Another case in point: in industrialized nations roughly 50% of all food grown for human consumption ends up in the waste stream. Now you can wax on about the waste companies mining methane from their landfills all you want but regardless of how you slice it that's a negative-sum game! And the inefficiency is compounded by sheer stupidity; roughly 12% (4.5 Mb pdf file) of the world's population suffers from chronic food deprivation and approximately 40% are "food insecure." I think we can do better; if we cannot then we don't deserve the label "intelligent."
If you look at pure nature, as distilled through billions of years of evolution, there is absolutely no true waste, everything gets transformed and recycled. So clearly our so-called "free-market" economies conform to something other than pure evolution since, by and large, they generate a tremendous amount of waste. In my view we need to cultivate a public mindset which regards resources, both natural and human generated, in a manner similar to that which the fictional Fremen of Dune regard their water. We need to engineer social systems which maximize both potential AND efficiency, just like nature. We and everything we do are integral parts of nature; perhaps, in the interest of survival, we should act like we fully understand what that means!
I feel a significant part of the problem lies with our political system. We need to build a firewall between private corporations and public officials through campaign finance reform and a critical rework of lobbying practices. Public representatives, who far too often consider themselves corporate representatives, have no excuse for promoting the short view over the long but they generally do. Perhaps they would be less inclined to do so if we, as a public, didn't accept thinly veiled public graft as a common denominator. A case in point: here in Texas, high school students have notoriously underperformed on internationally administered critical thinking and knowledge assessment tests. A commission was formed to study the problem and one of their recommendations was lengthening the school year. They found that the typical student forgot much of what they learned spring semester and that much of the fall semester was spent reviewing material already taught. The travel industry caught wind of this and brought out their lobby full force and effectively killed any legislation aimed at the aforementioned extension. The politicians put travel industry profits ahead of our children's education. This, to me, is gross (criminal) negligence. But this is the rule rather than the exception.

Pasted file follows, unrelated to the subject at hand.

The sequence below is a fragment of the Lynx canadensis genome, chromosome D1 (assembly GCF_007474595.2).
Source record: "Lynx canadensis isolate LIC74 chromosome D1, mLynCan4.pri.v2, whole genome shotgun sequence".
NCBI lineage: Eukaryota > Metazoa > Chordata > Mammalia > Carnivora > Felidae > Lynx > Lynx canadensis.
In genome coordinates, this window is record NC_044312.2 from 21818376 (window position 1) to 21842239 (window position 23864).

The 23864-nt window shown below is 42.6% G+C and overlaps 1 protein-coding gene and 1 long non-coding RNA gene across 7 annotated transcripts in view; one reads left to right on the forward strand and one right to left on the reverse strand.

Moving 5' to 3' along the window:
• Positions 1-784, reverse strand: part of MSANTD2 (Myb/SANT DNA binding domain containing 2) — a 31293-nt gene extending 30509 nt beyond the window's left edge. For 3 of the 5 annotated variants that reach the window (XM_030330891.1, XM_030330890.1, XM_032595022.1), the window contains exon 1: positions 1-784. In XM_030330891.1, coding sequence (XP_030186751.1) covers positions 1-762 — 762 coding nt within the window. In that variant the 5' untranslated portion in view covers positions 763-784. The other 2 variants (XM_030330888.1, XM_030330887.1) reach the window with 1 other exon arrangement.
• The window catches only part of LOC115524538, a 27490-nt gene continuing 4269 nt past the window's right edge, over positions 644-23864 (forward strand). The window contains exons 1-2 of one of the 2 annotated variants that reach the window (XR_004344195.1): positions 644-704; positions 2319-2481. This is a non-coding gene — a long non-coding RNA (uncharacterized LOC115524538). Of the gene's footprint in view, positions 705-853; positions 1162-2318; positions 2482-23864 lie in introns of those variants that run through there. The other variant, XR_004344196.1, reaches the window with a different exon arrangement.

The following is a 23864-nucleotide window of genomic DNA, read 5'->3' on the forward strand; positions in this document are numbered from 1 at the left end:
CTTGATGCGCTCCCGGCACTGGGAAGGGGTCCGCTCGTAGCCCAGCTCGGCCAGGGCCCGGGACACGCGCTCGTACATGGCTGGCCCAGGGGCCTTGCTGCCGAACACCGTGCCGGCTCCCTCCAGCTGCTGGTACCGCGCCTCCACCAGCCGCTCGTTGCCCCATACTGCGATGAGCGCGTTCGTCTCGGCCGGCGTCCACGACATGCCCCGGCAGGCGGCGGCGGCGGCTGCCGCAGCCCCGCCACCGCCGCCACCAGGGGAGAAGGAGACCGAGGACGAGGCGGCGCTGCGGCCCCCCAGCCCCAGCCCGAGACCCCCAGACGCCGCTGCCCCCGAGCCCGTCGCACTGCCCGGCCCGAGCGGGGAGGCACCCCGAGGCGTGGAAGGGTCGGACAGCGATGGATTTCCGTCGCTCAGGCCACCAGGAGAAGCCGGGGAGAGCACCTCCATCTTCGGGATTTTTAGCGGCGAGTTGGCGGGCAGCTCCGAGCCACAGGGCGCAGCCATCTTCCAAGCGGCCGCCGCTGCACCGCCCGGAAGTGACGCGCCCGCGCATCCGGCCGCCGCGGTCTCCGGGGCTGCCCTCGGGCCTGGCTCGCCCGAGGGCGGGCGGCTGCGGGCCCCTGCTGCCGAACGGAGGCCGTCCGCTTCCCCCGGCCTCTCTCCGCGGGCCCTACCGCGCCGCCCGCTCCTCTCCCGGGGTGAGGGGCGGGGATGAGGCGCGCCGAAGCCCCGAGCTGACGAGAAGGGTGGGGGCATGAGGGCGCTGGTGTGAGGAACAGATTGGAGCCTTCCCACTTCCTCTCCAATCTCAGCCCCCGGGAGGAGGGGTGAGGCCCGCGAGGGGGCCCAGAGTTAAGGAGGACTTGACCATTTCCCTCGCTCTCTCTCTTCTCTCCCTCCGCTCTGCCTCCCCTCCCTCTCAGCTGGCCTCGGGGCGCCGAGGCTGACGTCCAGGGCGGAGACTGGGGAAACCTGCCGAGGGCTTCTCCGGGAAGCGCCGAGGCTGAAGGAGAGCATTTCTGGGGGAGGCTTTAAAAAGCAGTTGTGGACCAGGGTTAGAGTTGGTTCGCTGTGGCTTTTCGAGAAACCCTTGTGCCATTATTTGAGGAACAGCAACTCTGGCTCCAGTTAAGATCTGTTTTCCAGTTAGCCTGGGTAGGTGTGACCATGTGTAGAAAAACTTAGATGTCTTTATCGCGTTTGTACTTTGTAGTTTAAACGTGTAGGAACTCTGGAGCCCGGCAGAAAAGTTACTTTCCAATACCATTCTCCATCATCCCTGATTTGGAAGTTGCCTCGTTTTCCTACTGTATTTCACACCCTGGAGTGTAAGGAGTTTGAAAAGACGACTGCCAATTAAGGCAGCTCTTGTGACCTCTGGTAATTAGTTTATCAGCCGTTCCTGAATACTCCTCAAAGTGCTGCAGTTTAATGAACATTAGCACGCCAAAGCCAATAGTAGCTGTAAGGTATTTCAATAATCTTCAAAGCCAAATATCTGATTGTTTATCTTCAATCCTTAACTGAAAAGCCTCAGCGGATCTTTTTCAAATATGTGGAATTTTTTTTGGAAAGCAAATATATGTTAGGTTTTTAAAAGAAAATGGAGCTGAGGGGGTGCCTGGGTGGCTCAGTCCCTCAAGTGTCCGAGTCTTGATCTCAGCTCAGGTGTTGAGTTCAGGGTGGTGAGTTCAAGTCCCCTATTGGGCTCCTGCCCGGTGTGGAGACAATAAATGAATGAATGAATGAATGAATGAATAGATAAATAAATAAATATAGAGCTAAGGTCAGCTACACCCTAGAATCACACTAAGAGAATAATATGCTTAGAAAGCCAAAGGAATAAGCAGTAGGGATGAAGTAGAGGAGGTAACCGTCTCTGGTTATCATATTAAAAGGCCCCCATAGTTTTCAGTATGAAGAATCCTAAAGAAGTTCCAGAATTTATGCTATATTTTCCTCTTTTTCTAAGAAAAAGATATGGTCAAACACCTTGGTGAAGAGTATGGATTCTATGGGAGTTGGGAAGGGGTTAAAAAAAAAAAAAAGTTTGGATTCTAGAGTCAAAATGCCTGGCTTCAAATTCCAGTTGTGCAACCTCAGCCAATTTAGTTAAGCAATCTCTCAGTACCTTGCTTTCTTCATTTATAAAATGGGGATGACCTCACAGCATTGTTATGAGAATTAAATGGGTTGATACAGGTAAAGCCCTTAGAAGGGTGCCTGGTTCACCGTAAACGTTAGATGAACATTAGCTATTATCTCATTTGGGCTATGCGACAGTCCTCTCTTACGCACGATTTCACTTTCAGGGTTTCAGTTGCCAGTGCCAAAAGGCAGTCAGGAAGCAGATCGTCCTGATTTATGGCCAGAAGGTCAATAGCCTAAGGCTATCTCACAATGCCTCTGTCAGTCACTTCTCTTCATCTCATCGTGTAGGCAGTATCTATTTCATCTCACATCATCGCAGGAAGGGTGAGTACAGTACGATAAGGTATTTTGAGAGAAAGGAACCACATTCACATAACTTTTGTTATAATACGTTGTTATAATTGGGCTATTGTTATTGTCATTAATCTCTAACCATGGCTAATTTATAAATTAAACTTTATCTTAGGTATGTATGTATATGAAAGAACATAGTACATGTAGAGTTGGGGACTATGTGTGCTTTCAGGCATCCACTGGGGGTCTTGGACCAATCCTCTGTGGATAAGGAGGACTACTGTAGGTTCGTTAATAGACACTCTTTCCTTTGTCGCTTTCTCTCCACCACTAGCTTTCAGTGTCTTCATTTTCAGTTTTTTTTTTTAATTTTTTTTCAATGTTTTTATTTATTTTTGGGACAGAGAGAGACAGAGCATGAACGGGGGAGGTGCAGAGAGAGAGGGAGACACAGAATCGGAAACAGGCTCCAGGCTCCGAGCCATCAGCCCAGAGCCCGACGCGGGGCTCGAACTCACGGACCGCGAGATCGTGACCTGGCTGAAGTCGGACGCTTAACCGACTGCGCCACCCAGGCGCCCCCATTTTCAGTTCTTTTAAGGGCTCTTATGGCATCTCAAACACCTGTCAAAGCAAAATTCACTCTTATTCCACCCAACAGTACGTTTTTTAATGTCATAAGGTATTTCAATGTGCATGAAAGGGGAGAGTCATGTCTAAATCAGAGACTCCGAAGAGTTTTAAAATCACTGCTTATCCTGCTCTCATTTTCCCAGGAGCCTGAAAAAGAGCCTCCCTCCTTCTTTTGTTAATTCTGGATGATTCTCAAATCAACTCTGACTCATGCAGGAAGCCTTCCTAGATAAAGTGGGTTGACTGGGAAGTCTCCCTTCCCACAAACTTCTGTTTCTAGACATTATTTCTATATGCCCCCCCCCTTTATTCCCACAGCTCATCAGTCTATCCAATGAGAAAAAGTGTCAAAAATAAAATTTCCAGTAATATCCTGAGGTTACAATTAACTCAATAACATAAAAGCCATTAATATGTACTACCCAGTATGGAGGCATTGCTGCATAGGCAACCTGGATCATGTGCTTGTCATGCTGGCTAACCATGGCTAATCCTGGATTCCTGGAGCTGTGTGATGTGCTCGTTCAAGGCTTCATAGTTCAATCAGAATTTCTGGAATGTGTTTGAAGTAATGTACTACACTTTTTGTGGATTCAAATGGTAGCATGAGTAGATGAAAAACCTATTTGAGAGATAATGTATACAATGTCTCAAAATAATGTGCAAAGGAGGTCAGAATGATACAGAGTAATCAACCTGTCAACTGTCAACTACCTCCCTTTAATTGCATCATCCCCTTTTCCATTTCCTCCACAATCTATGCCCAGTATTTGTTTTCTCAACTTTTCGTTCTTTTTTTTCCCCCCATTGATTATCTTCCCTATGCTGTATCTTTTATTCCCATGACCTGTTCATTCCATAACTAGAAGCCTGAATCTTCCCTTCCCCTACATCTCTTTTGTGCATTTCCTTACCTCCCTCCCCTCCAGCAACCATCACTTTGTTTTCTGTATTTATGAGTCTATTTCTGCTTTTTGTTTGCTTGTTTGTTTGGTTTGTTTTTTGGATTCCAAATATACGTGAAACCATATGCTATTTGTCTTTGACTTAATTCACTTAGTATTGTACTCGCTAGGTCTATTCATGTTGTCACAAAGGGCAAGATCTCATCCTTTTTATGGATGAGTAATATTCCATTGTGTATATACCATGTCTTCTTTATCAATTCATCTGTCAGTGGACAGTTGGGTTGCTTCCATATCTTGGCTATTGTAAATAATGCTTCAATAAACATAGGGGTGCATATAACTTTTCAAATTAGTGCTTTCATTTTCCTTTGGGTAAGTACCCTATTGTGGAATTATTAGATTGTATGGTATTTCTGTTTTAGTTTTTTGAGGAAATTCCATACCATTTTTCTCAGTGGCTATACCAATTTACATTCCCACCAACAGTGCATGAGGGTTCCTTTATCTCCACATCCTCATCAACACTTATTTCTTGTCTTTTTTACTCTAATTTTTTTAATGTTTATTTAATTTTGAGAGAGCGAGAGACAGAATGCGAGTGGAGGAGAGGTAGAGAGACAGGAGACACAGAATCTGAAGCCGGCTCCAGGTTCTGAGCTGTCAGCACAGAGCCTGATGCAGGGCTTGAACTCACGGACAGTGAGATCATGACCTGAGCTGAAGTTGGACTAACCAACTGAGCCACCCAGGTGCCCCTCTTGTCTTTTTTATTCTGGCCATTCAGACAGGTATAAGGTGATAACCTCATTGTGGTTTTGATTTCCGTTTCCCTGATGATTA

Personally, I would like to see the indiscriminate legalization of "controlled substances" with said substances taxed, either through a sales levy or licensing system in conjunction with a sales levy, and all revenue generated directed exclusively towards mitigating any social ills resulting from said legalization and the financing of all major and minor political campaigns. Of course the media industry, the defense industry, the pharmaceutical industry, and, most likely, even the Mexican cartels would lobby against that!
And here in America, unless the Mafioso sitting on the Supreme Court chokes to death on a meatball soon we're just so many fish swimming upstream during a monsoon. According to him corporations are people too and entitled to unrestricted free-speech, free-speech which is, unfortunately, cost prohibitive for the majority of us.
These are complex issues common to all countries but after reading Dr. Pentland's book I feel we have the tools and the creative imagination necessary to solve them. Although I agree with the futurist Daniel Suarez, Dr. Pentland's "New Deal on Data" doesn't go far enough; we need an international "Bill of Rights 2.0" exclusively dealing with data rights and nothing else.
Good luck with the contest . . .